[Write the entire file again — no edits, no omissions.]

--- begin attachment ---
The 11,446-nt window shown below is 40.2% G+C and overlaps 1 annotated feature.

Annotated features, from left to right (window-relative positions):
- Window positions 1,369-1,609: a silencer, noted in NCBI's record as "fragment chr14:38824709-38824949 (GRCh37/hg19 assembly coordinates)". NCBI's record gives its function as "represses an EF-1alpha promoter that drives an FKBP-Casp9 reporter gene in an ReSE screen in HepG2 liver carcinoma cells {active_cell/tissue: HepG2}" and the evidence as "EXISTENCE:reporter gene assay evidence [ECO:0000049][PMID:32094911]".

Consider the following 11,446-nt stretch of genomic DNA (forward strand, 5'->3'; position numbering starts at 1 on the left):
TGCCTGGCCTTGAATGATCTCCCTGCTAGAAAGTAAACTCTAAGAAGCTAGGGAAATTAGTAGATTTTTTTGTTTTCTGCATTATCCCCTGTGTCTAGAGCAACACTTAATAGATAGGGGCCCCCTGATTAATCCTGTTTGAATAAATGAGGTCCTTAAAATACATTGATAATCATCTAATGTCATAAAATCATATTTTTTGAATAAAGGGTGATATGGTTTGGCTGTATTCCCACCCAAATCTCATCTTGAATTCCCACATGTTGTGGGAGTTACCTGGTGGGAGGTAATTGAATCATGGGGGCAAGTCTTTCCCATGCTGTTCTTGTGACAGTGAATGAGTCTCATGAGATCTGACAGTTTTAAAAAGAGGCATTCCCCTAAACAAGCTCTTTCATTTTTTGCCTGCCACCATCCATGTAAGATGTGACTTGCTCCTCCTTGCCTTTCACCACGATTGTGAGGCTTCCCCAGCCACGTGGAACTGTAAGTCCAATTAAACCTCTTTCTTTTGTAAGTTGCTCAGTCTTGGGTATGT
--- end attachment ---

The 11,446-nt window shown below is 40.2% G+C and overlaps 1 annotated feature.

Annotated features, from left to right (window-relative positions):
- Window positions 1,369-1,609: a silencer, noted in NCBI's record as "fragment chr14:38824709-38824949 (GRCh37/hg19 assembly coordinates)". NCBI's record gives its function as "represses an EF-1alpha promoter that drives an FKBP-Casp9 reporter gene in an ReSE screen in HepG2 liver carcinoma cells {active_cell/tissue: HepG2}" and the evidence as "EXISTENCE:reporter gene assay evidence [ECO:0000049][PMID:32094911]".

Consider the following 11,446-nt stretch of genomic DNA (forward strand, 5'->3'; position numbering starts at 1 on the left):
TGCCTGGCCTTGAATGATCTCCCTGCTAGAAAGTAAACTCTAAGAAGCTAGGGAAATTAGTAGATTTTTTTGTTTTCTGCATTATCCCCTGTGTCTAGAGCAACACTTAATAGATAGGGGCCCCCTGATTAATCCTGTTTGAATAAATGAGGTCCTTAAAATACATTGATAATCATCTAATGTCATAAAATCATATTTTTTGAATAAAGGGTGATATGGTTTGGCTGTATTCCCACCCAAATCTCATCTTGAATTCCCACATGTTGTGGGAGTTACCTGGTGGGAGGTAATTGAATCATGGGGGCAAGTCTTTCCCATGCTGTTCTTGTGACAGTGAATGAGTCTCATGAGATCTGACAGTTTTAAAAAGAGGCATTCCCCTAAACAAGCTCTTTCATTTTTTGCCTGCCACCATCCATGTAAGATGTGACTTGCTCCTCCTTGCCTTTCACCACGATTGTGAGGCTTCCCCAGCCACGTGGAACTGTAAGTCCAATTAAACCTCTTTCTTTTGTAAGTTGCTCAGTCTTGGGTATGT